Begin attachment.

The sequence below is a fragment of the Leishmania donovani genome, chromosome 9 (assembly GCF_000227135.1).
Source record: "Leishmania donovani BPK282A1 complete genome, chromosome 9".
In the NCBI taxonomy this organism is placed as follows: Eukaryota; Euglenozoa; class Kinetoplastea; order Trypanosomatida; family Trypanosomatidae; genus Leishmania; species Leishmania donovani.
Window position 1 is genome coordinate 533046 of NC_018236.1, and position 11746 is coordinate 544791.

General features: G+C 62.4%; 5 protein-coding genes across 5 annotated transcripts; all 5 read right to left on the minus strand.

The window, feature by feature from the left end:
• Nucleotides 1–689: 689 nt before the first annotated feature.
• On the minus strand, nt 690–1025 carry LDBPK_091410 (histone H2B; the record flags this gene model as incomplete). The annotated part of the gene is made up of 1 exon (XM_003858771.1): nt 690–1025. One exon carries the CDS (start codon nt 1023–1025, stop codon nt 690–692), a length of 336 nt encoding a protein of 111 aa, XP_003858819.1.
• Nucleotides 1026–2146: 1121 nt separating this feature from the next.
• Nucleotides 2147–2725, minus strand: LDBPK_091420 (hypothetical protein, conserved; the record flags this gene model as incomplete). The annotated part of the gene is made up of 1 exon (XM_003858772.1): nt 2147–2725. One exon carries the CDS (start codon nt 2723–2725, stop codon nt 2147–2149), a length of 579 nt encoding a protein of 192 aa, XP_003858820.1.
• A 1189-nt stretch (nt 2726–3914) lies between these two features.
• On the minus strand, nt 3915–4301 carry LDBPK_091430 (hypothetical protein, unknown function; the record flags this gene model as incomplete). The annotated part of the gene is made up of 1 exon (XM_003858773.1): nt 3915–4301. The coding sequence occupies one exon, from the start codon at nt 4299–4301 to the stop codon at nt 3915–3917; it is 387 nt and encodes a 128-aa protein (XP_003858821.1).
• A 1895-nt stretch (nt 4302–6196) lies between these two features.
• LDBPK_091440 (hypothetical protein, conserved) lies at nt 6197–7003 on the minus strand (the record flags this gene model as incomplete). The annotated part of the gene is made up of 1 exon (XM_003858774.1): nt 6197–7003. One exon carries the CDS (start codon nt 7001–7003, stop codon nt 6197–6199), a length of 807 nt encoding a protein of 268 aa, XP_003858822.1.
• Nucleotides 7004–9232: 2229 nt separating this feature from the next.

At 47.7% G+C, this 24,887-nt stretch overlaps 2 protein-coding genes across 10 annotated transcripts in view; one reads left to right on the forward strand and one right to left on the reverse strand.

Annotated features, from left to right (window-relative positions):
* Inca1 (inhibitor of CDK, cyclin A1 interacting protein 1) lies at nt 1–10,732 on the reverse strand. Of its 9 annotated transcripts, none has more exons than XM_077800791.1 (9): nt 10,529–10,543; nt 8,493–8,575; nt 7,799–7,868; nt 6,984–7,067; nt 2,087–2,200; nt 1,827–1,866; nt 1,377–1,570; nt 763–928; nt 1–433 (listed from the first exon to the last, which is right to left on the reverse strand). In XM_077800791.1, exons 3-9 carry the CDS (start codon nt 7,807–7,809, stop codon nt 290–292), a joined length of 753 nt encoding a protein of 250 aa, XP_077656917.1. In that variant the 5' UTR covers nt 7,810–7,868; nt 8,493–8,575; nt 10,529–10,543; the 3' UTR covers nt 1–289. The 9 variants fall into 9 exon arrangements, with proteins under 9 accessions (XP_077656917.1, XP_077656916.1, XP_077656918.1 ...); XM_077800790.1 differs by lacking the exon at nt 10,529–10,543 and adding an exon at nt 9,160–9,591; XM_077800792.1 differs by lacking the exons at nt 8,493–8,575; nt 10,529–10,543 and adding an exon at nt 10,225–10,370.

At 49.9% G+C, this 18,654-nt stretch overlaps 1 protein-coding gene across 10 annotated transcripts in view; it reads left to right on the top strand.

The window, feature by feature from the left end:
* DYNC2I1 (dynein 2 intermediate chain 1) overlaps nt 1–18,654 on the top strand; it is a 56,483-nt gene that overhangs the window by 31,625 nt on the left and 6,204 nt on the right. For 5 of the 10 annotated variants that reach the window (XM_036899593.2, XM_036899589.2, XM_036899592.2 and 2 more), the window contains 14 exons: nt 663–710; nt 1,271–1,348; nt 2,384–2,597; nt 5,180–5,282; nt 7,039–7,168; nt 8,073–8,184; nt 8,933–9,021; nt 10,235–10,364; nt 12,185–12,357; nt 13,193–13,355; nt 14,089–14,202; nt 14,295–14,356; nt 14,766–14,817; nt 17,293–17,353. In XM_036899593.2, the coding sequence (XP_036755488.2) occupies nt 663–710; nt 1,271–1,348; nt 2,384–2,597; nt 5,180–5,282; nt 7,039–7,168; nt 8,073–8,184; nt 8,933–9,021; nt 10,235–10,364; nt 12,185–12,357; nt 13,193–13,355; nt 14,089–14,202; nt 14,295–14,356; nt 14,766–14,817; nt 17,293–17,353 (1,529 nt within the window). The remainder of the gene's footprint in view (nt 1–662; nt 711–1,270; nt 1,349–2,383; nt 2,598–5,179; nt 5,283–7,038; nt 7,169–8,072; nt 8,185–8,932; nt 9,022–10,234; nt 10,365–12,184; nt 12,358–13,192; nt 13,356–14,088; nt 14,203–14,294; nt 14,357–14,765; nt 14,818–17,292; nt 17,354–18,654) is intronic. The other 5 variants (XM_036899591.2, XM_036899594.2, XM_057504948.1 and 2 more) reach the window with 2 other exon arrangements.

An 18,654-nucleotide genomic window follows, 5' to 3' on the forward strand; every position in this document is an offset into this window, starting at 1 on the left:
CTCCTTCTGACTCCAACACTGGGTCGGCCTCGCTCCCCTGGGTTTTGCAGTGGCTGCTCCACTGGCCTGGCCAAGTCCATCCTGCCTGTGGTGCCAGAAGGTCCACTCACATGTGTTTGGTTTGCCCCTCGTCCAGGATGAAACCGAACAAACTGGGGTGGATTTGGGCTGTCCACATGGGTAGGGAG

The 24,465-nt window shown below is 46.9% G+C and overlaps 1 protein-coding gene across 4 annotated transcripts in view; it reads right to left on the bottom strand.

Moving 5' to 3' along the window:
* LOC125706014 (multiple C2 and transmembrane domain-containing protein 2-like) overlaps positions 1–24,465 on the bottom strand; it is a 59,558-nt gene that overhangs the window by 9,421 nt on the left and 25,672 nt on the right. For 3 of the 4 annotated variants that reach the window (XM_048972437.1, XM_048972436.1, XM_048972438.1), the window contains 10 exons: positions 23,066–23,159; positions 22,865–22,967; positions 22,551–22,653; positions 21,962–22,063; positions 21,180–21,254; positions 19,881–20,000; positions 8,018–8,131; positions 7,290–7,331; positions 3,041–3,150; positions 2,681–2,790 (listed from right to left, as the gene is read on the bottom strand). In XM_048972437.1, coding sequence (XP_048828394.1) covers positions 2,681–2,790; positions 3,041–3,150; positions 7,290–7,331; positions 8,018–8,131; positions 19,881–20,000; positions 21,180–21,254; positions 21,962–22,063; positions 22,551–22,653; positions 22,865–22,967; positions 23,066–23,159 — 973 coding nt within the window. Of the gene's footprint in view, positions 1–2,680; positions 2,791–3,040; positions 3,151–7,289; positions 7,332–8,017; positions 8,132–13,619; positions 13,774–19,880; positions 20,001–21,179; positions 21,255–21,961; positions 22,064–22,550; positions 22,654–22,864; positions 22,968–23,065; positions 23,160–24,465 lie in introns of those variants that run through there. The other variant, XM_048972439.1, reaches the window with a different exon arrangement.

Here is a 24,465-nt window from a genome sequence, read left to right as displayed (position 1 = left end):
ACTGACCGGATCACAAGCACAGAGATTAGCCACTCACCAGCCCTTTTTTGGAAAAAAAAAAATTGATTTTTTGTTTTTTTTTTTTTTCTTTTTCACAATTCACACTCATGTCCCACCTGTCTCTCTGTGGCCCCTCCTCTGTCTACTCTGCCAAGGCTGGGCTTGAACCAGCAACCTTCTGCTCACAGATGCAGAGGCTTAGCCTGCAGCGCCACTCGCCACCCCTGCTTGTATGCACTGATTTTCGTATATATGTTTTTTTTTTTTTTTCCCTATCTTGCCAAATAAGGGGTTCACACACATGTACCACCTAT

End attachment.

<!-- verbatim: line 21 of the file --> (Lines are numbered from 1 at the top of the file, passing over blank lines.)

* DYNC2I1 (dynein 2 intermediate chain 1) overlaps nt 1–18,654 on the top strand; it is a 56,483-nt gene that overhangs the window by 31,625 nt on the left and 6,204 nt on the right. For 5 of the 10 annotated variants that reach the window (XM_036899593.2, XM_036899589.2, XM_036899592.2 and 2 more), the window contains 14 exons: nt 663–710; nt 1,271–1,348; nt 2,384–2,597; nt 5,180–5,282; nt 7,039–7,168; nt 8,073–8,184; nt 8,933–9,021; nt 10,235–10,364; nt 12,185–12,357; nt 13,193–13,355; nt 14,089–14,202; nt 14,295–14,356; nt 14,766–14,817; nt 17,293–17,353. In XM_036899593.2, the coding sequence (XP_036755488.2) occupies nt 663–710; nt 1,271–1,348; nt 2,384–2,597; nt 5,180–5,282; nt 7,039–7,168; nt 8,073–8,184; nt 8,933–9,021; nt 10,235–10,364; nt 12,185–12,357; nt 13,193–13,355; nt 14,089–14,202; nt 14,295–14,356; nt 14,766–14,817; nt 17,293–17,353 (1,529 nt within the window). The remainder of the gene's footprint in view (nt 1–662; nt 711–1,270; nt 1,349–2,383; nt 2,598–5,179; nt 5,283–7,038; nt 7,169–8,072; nt 8,185–8,932; nt 9,022–10,234; nt 10,365–12,184; nt 12,358–13,192; nt 13,356–14,088; nt 14,203–14,294; nt 14,357–14,765; nt 14,818–17,292; nt 17,354–18,654) is intronic. The other 5 variants (XM_036899591.2, XM_036899594.2, XM_057504948.1 and 2 more) reach the window with 2 other exon arrangements.